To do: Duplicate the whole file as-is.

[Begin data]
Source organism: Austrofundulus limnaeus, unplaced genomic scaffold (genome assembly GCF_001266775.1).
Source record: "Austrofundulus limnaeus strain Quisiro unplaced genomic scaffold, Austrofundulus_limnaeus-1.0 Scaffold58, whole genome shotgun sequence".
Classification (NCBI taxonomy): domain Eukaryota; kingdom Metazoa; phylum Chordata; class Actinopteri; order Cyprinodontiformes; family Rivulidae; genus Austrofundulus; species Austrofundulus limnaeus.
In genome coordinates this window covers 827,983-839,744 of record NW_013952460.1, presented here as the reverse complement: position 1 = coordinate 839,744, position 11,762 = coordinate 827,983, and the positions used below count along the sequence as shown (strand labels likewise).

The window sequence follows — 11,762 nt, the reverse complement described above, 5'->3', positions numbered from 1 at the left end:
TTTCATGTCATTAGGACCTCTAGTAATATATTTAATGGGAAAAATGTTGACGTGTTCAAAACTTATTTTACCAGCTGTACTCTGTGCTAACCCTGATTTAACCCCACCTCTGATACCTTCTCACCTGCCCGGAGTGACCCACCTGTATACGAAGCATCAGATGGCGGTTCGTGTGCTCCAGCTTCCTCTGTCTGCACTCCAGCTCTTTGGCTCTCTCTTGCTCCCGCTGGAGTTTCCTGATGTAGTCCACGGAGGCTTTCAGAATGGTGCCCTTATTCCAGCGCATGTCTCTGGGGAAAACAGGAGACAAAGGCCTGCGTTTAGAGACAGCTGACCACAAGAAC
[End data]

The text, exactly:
Source organism: Austrofundulus limnaeus, unplaced genomic scaffold (genome assembly GCF_001266775.1).
Source record: "Austrofundulus limnaeus strain Quisiro unplaced genomic scaffold, Austrofundulus_limnaeus-1.0 Scaffold58, whole genome shotgun sequence".
Classification (NCBI taxonomy): domain Eukaryota; kingdom Metazoa; phylum Chordata; class Actinopteri; order Cyprinodontiformes; family Rivulidae; genus Austrofundulus; species Austrofundulus limnaeus.
In genome coordinates this window covers 827,983-839,744 of record NW_013952460.1, presented here as the reverse complement: position 1 = coordinate 839,744, position 11,762 = coordinate 827,983, and the positions used below count along the sequence as shown (strand labels likewise).

The window sequence follows — 11,762 nt, the reverse complement described above, 5'->3', positions numbered from 1 at the left end:
TTTCATGTCATTAGGACCTCTAGTAATATATTTAATGGGAAAAATGTTGACGTGTTCAAAACTTATTTTACCAGCTGTACTCTGTGCTAACCCTGATTTAACCCCACCTCTGATACCTTCTCACCTGCCCGGAGTGACCCACCTGTATACGAAGCATCAGATGGCGGTTCGTGTGCTCCAGCTTCCTCTGTCTGCACTCCAGCTCTTTGGCTCTCTCTTGCTCCCGCTGGAGTTTCCTGATGTAGTCCACGGAGGCTTTCAGAATGGTGCCCTTATTCCAGCGCATGTCTCTGGGGAAAACAGGAGACAAAGGCCTGCGTTTAGAGACAGCTGACCACAAGAAC